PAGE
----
“You did pretty good for being as weak as you are,” Michael goaded. “But I want you to see what a real warrior looks like. I’m going to be the number one ranked in this class, because no one is as powerful as me!” Michael tilted back his armored head and laughed, unconcerned about his worthless opponent as he stood in the invincible protection his ice offered him.
The moment Michael’s head was back, Vince began charging forward. He’d made it halfway there when Michael noticed his headlong sprint.
“You think this is for show? Or are you so dumb you really think you can punch through several inches of ice?” Michael asked, taking his stance once again as Vince drew closer.
Vince never slowed down for an instant, running right up to Michael and stopping on his left foot, letting the speed carry his right forward into a powerful side kick. Michael moved to block it, but the foot drew back a few inches before it would have struck the armor around his arm. Vince kept spinning, though, pulling off a complete three-sixty before planting his right down and launching forward on it. Michael realized that Vince was still carrying most the momentum from the run in his body, and that he was cocked back to throw a punch right at Michael’s face. It took everything Michael had not to laugh at this sad, determined idiot. So Vince wanted to break his own hand just trying to land a blow on Michael? Well, that was just fine by Michael’s standards; he knew how powerful his ice was. Michael didn’t even make a motion to block. Let Vince give it his all and fail miserably.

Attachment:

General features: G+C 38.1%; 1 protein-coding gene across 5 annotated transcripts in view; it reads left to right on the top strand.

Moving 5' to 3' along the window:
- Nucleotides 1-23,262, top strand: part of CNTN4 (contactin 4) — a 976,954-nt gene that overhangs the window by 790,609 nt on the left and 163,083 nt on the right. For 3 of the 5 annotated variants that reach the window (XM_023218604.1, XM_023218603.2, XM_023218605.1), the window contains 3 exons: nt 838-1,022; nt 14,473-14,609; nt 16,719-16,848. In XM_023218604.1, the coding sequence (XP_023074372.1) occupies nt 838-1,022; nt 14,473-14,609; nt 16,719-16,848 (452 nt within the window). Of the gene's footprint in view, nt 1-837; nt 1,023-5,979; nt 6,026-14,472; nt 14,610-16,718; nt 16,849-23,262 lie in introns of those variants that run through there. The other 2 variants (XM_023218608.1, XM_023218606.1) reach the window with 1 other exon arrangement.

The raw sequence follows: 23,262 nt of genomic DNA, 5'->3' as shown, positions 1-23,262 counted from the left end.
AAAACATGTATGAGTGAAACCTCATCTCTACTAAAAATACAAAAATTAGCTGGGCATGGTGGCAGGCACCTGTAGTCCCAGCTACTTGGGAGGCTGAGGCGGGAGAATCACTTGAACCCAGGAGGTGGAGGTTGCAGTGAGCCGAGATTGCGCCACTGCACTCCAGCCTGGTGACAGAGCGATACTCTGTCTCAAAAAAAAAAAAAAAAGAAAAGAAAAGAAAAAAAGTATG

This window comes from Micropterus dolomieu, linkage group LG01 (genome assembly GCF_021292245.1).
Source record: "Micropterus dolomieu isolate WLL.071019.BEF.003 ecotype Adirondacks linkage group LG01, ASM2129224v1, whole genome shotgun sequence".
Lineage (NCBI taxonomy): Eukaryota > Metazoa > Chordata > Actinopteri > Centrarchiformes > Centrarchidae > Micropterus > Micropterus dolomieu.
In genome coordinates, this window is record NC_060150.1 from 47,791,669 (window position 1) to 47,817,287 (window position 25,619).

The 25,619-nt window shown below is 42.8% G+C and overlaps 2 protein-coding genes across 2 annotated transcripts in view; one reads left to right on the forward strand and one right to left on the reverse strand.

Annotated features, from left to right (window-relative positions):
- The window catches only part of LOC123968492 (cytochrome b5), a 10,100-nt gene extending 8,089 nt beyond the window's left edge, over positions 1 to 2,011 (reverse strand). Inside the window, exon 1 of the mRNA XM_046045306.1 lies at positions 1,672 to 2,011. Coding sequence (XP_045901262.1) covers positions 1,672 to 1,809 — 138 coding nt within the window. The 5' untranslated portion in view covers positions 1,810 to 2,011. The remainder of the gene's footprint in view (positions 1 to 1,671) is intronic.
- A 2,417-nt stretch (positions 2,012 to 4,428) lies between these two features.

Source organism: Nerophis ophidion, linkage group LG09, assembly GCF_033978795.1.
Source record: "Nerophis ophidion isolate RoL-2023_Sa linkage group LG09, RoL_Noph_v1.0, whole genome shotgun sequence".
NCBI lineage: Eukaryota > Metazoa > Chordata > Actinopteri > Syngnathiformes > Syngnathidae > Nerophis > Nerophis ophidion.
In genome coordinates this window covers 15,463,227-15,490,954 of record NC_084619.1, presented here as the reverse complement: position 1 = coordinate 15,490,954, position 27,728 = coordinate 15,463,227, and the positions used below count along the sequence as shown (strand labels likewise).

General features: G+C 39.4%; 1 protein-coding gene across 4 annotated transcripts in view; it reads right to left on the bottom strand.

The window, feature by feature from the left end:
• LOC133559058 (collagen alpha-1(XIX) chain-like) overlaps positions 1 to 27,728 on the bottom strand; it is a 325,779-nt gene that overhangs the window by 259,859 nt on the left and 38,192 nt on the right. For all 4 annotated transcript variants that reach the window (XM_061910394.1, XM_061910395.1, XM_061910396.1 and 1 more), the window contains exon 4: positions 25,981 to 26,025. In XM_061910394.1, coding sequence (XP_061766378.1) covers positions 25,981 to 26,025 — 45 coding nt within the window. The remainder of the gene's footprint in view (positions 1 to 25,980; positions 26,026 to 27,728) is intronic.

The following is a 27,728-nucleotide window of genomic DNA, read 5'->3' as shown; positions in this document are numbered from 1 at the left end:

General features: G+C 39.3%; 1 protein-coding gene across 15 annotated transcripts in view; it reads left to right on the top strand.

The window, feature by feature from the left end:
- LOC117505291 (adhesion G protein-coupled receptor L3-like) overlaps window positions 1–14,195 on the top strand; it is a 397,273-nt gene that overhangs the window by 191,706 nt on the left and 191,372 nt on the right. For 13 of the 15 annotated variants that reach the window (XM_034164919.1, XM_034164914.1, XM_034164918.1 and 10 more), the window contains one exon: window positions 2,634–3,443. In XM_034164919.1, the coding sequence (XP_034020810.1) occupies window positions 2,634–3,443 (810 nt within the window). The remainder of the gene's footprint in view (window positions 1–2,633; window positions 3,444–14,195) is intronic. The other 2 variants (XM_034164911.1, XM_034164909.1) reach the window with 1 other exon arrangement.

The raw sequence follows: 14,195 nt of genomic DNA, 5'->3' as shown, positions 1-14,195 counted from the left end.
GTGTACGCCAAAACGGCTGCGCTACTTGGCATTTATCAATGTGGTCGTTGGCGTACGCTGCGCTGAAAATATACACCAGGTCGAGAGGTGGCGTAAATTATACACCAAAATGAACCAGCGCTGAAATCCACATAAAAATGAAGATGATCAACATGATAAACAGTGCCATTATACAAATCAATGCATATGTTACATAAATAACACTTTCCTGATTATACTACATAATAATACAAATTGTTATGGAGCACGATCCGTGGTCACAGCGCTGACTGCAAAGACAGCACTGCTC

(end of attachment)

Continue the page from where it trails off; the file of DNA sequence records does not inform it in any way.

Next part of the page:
Vince kept moving forward, stopping just short of bouncing into Michael’s chest and throwing the rest of his momentum into his right fist, just as Michael had expected. Vince furrowed his brow in concentration; he would have to time this just right. Vince’s punch soared upward, on a dead track for Michael’s jaw. A fraction of a second before it hit, though, to Michael’s tremendous surprise, a fireball roared forth from the clenched fist, striking the icy covering an instant before Vince’s flesh.
Black and white spots flashed in front of Michael’s eyes as he landed on his back. He couldn’t understand it. Vince had hurled a fireball to melt and weaken his armor before the punch connected, that much was obvious. But if Vince had that sort of power, why had he played defensive for so long? One thing was certain; Michael was done taking it easy on this kid.
Michael rose to his feet, reinforcing the area around his chin that Vince’s fire had melted. Michael had no banter or sass this time, only unadulterated hatred in his eyes for the boy who had put him on his back.
“Crap,” Vince said from the same spot he had knocked Michael back. “I was really hoping that would put you down for the count.”
“It didn’t,” Michael replied.